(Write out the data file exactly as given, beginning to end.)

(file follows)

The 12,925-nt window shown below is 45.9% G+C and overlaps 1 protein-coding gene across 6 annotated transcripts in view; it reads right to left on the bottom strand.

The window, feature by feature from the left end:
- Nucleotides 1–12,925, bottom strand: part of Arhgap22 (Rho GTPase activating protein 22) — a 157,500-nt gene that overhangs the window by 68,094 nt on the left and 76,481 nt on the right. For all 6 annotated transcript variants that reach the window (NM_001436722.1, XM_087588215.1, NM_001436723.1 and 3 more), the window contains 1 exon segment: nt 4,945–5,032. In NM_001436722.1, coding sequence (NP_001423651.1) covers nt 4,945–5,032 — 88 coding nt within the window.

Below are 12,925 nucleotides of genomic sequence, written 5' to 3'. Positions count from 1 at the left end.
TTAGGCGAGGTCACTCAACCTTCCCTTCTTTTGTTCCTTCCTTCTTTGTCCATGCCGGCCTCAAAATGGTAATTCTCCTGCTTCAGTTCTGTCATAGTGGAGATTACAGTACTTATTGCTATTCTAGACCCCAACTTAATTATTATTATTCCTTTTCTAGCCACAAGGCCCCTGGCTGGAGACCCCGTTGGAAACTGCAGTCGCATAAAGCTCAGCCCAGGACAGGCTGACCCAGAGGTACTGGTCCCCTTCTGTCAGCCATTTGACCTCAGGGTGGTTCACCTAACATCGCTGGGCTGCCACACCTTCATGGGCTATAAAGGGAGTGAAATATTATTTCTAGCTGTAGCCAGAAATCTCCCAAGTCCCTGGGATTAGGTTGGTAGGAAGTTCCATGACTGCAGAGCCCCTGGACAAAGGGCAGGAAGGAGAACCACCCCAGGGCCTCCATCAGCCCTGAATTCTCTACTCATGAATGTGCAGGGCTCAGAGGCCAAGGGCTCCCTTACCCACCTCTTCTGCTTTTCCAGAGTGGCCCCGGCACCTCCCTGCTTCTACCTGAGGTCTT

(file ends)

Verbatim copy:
The 12,925-nt window shown below is 45.9% G+C and overlaps 1 protein-coding gene across 6 annotated transcripts in view; it reads right to left on the bottom strand.

The window, feature by feature from the left end:
- Nucleotides 1–12,925, bottom strand: part of Arhgap22 (Rho GTPase activating protein 22) — a 157,500-nt gene that overhangs the window by 68,094 nt on the left and 76,481 nt on the right. For all 6 annotated transcript variants that reach the window (NM_001436722.1, XM_087588215.1, NM_001436723.1 and 3 more), the window contains 1 exon segment: nt 4,945–5,032. In NM_001436722.1, coding sequence (NP_001423651.1) covers nt 4,945–5,032 — 88 coding nt within the window.

Below are 12,925 nucleotides of genomic sequence, written 5' to 3'. Positions count from 1 at the left end.
TTAGGCGAGGTCACTCAACCTTCCCTTCTTTTGTTCCTTCCTTCTTTGTCCATGCCGGCCTCAAAATGGTAATTCTCCTGCTTCAGTTCTGTCATAGTGGAGATTACAGTACTTATTGCTATTCTAGACCCCAACTTAATTATTATTATTCCTTTTCTAGCCACAAGGCCCCTGGCTGGAGACCCCGTTGGAAACTGCAGTCGCATAAAGCTCAGCCCAGGACAGGCTGACCCAGAGGTACTGGTCCCCTTCTGTCAGCCATTTGACCTCAGGGTGGTTCACCTAACATCGCTGGGCTGCCACACCTTCATGGGCTATAAAGGGAGTGAAATATTATTTCTAGCTGTAGCCAGAAATCTCCCAAGTCCCTGGGATTAGGTTGGTAGGAAGTTCCATGACTGCAGAGCCCCTGGACAAAGGGCAGGAAGGAGAACCACCCCAGGGCCTCCATCAGCCCTGAATTCTCTACTCATGAATGTGCAGGGCTCAGAGGCCAAGGGCTCCCTTACCCACCTCTTCTGCTTTTCCAGAGTGGCCCCGGCACCTCCCTGCTTCTACCTGAGGTCTT